1st Edition

The Architecture of Pleasure
British Amusement Parks 1900–1939





ISBN 9781138269569
Published August 30, 2016 by Routledge
284 Pages

USD $62.95

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Book Description

The amusement parks which first appeared in England at the turn of the twentieth century represent a startlingly novel and complex phenomenon, combining fantasy architecture, new technology, ersatz danger, spectacle and consumption in a new mass experience. Though drawing on a diverse range of existing leisure practices, the particular entertainment formula they offered marked a radical departure in terms of visual, experiential and cultural meanings. The huge, socially mixed crowds that flocked to the new parks did so purely in the pursuit of pleasure, which the amusement parks commodified in exhilarating new guises. Between 1906 and 1939, nearly 40 major amusement parks operated across Britain. By the outbreak of the Second World War, millions of people visited these sites each year. The amusement park had become a defining element in the architectural psychological pleasurescape of Britain. This book considers the relationship between popular modernity, pleasure and the amusement park landscape in Britain from 1900-1939. It argues that the amusement parks were understood as a new and distinct expression of modern times which redefined the concept of public pleasure for mass audiences. Focusing on three sites - Blackpool Pleasure Beach, Dreamland in Margate and Southend's Kursaal - the book contextualises their development with references to the wider amusement park world. The meanings of these sites are explored through a detailed examination of the spatial and architectural form taken by rides and other buildings. The rollercoaster - a defining symbol of the amusement park - is given particular focus, as is the extent to which discourses of class, gender and national identity were expressed through the design of these parks.

Table of Contents

Contents: Introduction; A fortune in a thrill: the rise of the amusement park 1900-1920; A whirl of wonders! Technology, machine bodies and moving images; A great fun city: crowds, space and time; Putting order into chaos: the amusement park 1920-1939; Shifting modernities: pleasure and leisure at the amusement park; Conclusion: modern pleasures; Bibliography; Index.

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Reviews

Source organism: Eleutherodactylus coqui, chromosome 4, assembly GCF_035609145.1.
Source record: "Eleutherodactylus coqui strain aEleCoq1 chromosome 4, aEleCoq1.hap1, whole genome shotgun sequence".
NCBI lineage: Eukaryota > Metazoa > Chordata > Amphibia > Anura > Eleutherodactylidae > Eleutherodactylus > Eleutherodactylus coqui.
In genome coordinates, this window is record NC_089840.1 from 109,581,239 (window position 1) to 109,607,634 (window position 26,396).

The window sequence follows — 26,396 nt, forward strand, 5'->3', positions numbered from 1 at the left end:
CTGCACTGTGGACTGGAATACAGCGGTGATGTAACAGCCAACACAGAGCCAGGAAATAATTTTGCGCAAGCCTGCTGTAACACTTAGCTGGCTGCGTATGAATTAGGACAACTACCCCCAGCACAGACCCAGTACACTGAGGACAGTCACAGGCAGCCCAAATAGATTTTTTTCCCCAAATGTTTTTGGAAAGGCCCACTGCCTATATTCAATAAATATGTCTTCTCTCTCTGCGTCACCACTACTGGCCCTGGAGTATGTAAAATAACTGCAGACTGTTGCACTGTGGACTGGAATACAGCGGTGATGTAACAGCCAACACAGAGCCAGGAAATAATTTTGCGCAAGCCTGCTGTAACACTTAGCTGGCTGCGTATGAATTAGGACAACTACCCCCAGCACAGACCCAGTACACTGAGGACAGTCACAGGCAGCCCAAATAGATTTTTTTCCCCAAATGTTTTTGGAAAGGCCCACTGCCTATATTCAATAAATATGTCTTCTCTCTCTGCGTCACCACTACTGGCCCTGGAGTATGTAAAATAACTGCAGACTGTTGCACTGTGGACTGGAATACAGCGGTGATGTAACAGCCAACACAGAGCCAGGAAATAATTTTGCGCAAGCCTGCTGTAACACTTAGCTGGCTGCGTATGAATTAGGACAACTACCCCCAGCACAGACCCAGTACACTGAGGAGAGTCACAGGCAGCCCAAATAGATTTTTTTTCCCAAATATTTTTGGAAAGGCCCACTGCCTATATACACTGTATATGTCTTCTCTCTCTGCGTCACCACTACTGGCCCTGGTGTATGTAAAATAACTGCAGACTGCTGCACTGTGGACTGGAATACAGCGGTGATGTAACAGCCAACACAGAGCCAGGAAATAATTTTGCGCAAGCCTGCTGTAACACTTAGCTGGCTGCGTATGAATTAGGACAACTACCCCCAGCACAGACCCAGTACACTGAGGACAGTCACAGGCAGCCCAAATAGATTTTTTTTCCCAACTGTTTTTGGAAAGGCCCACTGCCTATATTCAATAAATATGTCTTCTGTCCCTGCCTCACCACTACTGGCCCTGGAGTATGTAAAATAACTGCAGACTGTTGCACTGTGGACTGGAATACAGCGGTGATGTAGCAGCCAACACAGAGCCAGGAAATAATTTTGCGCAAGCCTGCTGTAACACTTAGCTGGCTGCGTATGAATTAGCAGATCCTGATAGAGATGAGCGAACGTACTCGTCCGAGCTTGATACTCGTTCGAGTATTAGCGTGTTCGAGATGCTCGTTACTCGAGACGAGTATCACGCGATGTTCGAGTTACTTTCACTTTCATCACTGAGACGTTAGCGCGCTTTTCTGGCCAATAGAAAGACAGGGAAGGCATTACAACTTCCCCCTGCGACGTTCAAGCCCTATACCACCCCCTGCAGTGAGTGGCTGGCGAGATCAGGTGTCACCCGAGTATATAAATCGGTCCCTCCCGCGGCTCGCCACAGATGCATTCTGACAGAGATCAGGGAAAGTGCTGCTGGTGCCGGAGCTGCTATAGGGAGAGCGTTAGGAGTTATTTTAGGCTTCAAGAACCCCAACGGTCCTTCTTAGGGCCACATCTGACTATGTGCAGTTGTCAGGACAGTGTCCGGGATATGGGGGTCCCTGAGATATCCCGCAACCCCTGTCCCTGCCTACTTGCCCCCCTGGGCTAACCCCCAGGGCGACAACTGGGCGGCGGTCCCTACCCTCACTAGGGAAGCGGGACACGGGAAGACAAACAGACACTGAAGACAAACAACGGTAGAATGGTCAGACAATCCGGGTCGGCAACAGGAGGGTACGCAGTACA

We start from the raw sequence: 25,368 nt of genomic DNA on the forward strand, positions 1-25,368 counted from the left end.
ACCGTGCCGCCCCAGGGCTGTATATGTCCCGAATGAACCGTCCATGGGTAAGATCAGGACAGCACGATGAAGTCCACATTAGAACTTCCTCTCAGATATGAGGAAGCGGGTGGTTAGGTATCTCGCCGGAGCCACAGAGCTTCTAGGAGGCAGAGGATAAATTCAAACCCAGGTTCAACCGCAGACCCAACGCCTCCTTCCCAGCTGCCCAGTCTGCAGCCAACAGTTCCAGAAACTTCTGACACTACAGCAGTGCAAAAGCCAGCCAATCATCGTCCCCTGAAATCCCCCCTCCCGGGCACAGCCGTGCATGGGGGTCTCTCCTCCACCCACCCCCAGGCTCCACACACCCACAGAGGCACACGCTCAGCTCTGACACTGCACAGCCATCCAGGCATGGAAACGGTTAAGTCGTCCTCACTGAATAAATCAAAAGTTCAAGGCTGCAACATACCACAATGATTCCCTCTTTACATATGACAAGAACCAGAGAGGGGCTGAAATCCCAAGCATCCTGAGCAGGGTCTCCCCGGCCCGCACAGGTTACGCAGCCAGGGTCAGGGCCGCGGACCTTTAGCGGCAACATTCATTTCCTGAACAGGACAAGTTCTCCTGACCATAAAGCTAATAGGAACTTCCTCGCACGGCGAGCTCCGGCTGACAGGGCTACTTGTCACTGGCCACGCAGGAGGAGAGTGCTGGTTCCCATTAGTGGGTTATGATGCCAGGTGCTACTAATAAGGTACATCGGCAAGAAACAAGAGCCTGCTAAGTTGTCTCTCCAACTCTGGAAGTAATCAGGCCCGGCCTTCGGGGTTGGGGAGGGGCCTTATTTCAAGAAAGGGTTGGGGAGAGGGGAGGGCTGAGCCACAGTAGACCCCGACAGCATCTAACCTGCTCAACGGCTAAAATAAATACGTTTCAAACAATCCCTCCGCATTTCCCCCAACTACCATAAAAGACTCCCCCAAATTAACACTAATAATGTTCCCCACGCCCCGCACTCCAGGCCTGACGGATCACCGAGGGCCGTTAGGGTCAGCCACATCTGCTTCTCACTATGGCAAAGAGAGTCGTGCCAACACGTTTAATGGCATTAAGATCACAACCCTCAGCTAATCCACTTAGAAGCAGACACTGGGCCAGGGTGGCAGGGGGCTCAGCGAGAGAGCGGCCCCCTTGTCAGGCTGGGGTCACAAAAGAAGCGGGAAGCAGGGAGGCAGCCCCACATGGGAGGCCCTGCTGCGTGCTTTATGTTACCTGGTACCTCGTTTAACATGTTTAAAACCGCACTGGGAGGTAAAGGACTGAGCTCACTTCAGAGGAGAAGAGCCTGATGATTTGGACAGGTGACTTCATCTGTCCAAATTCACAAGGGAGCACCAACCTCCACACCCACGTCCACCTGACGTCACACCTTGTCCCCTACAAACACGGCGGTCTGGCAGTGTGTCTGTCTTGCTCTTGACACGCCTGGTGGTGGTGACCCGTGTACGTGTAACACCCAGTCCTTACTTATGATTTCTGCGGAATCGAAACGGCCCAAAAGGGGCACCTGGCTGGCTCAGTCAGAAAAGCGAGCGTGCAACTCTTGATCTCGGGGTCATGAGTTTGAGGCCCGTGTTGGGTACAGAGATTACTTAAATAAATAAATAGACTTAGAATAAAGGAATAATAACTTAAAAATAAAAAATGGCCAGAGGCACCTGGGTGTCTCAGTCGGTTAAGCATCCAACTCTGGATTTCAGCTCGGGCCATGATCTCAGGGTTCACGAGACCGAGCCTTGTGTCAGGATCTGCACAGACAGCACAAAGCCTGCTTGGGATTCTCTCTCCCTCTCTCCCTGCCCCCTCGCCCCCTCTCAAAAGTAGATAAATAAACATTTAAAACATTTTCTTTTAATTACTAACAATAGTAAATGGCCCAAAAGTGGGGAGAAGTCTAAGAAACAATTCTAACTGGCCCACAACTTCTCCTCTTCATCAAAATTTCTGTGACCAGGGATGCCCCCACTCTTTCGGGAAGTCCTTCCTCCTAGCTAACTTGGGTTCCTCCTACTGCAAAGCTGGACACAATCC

'Fascinating empirical research, using rich archive sources, is described and understood in the context of contemporary cultural theory and discourses on modernity, leisure and pleasure, technology, the body, class, gender and national identity. Thoroughly satisfactory, the approach allows the author to examine both the making of amusement parks - their design, layout and change over time - and how people, particularly as members of ’the crowd’, experienced them'. Context 'The author’s decision to focus on specific, key amusement parks is a real strength of The Architecture of Pleasure, since it enables detailed discussion of individual rides and attractions, and for various phases of management, re-building, and expansion to be examined and set within wider social and architectural developments and discourses'. Journal of Historical Geography 'This is clearly a fascinating work for anyone interested in a people’s cultural practices - including their leisure habits and the mental and physical (and very often architectural) environment related to them. The text is abundantly illustrated, which enables an argument to be followed which would otherwise remain abstract ... (it) deserves a place in the library of every university and school of architecture. The voluminous bibliography (which also includes articles and chapters in multi-authored works) will be of invaluable use to any French scholar wishing to pursue research in the field covered.' Antoine Capet, in Histara les comptes rendus 'Josephine Kane’s intelligent, well-researched book ... provides a meaningful historical foundation for visual studies researchers and lays the groundwork for future multidisciplinary studies, particularly for scholars interested in affect. Finally, Kane’s commitment to visual scholarship is evident in the number and quality of illustrations, which are both visually compelling and supply graphic evidence of her arguments.' Visual Studies 'This informative and entertai